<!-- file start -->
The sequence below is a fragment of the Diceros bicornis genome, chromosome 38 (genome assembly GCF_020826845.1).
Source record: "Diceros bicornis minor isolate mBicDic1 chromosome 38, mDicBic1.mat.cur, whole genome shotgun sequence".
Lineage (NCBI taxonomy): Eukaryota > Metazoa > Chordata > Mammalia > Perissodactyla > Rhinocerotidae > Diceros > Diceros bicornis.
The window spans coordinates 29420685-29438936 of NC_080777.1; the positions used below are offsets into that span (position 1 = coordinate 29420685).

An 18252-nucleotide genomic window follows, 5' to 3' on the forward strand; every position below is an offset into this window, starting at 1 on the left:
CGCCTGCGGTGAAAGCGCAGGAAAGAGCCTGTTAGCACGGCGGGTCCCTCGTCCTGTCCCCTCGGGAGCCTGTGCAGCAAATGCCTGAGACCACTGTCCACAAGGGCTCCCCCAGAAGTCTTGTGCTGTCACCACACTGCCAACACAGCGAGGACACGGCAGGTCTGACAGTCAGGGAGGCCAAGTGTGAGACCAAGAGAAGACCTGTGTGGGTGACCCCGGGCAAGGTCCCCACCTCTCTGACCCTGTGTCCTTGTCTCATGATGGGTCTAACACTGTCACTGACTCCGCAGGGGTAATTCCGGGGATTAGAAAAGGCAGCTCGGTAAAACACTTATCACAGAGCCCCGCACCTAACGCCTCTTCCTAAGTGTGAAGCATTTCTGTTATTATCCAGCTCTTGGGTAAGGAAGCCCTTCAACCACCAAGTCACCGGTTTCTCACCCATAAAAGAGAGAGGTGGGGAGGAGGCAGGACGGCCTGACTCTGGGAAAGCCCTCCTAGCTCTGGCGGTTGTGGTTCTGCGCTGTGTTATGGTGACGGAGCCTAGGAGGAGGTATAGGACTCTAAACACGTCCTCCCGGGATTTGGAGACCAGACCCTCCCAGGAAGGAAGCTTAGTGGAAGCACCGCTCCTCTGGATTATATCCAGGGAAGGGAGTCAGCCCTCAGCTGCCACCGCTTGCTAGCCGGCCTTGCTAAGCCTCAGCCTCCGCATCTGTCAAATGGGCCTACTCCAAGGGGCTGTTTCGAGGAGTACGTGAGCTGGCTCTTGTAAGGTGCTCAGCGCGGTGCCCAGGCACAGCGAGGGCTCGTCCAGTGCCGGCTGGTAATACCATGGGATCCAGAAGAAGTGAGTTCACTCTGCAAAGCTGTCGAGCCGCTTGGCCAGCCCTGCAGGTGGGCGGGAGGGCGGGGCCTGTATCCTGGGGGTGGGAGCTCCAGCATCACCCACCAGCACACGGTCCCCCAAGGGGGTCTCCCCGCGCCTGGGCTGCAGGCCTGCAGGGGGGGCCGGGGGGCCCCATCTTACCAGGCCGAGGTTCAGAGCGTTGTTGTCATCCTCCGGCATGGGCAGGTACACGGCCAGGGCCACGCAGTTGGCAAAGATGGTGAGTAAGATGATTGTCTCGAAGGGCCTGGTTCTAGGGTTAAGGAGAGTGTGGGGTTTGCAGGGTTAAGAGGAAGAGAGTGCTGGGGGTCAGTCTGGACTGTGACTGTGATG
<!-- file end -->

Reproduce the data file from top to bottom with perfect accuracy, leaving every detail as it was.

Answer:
The sequence below is a fragment of the Diceros bicornis genome, chromosome 38 (genome assembly GCF_020826845.1).
Source record: "Diceros bicornis minor isolate mBicDic1 chromosome 38, mDicBic1.mat.cur, whole genome shotgun sequence".
Lineage (NCBI taxonomy): Eukaryota > Metazoa > Chordata > Mammalia > Perissodactyla > Rhinocerotidae > Diceros > Diceros bicornis.
The window spans coordinates 29420685-29438936 of NC_080777.1; the positions used below are offsets into that span (position 1 = coordinate 29420685).

An 18252-nucleotide genomic window follows, 5' to 3' on the forward strand; every position below is an offset into this window, starting at 1 on the left:
CGCCTGCGGTGAAAGCGCAGGAAAGAGCCTGTTAGCACGGCGGGTCCCTCGTCCTGTCCCCTCGGGAGCCTGTGCAGCAAATGCCTGAGACCACTGTCCACAAGGGCTCCCCCAGAAGTCTTGTGCTGTCACCACACTGCCAACACAGCGAGGACACGGCAGGTCTGACAGTCAGGGAGGCCAAGTGTGAGACCAAGAGAAGACCTGTGTGGGTGACCCCGGGCAAGGTCCCCACCTCTCTGACCCTGTGTCCTTGTCTCATGATGGGTCTAACACTGTCACTGACTCCGCAGGGGTAATTCCGGGGATTAGAAAAGGCAGCTCGGTAAAACACTTATCACAGAGCCCCGCACCTAACGCCTCTTCCTAAGTGTGAAGCATTTCTGTTATTATCCAGCTCTTGGGTAAGGAAGCCCTTCAACCACCAAGTCACCGGTTTCTCACCCATAAAAGAGAGAGGTGGGGAGGAGGCAGGACGGCCTGACTCTGGGAAAGCCCTCCTAGCTCTGGCGGTTGTGGTTCTGCGCTGTGTTATGGTGACGGAGCCTAGGAGGAGGTATAGGACTCTAAACACGTCCTCCCGGGATTTGGAGACCAGACCCTCCCAGGAAGGAAGCTTAGTGGAAGCACCGCTCCTCTGGATTATATCCAGGGAAGGGAGTCAGCCCTCAGCTGCCACCGCTTGCTAGCCGGCCTTGCTAAGCCTCAGCCTCCGCATCTGTCAAATGGGCCTACTCCAAGGGGCTGTTTCGAGGAGTACGTGAGCTGGCTCTTGTAAGGTGCTCAGCGCGGTGCCCAGGCACAGCGAGGGCTCGTCCAGTGCCGGCTGGTAATACCATGGGATCCAGAAGAAGTGAGTTCACTCTGCAAAGCTGTCGAGCCGCTTGGCCAGCCCTGCAGGTGGGCGGGAGGGCGGGGCCTGTATCCTGGGGGTGGGAGCTCCAGCATCACCCACCAGCACACGGTCCCCCAAGGGGGTCTCCCCGCGCCTGGGCTGCAGGCCTGCAGGGGGGGCCGGGGGGCCCCATCTTACCAGGCCGAGGTTCAGAGCGTTGTTGTCATCCTCCGGCATGGGCAGGTACACGGCCAGGGCCACGCAGTTGGCAAAGATGGTGAGTAAGATGATTGTCTCGAAGGGCCTGGTTCTAGGGTTAAGGAGAGTGTGGGGTTTGCAGGGTTAAGAGGAAGAGAGTGCTGGGGGTCAGTCTGGACTGTGACTGTGATG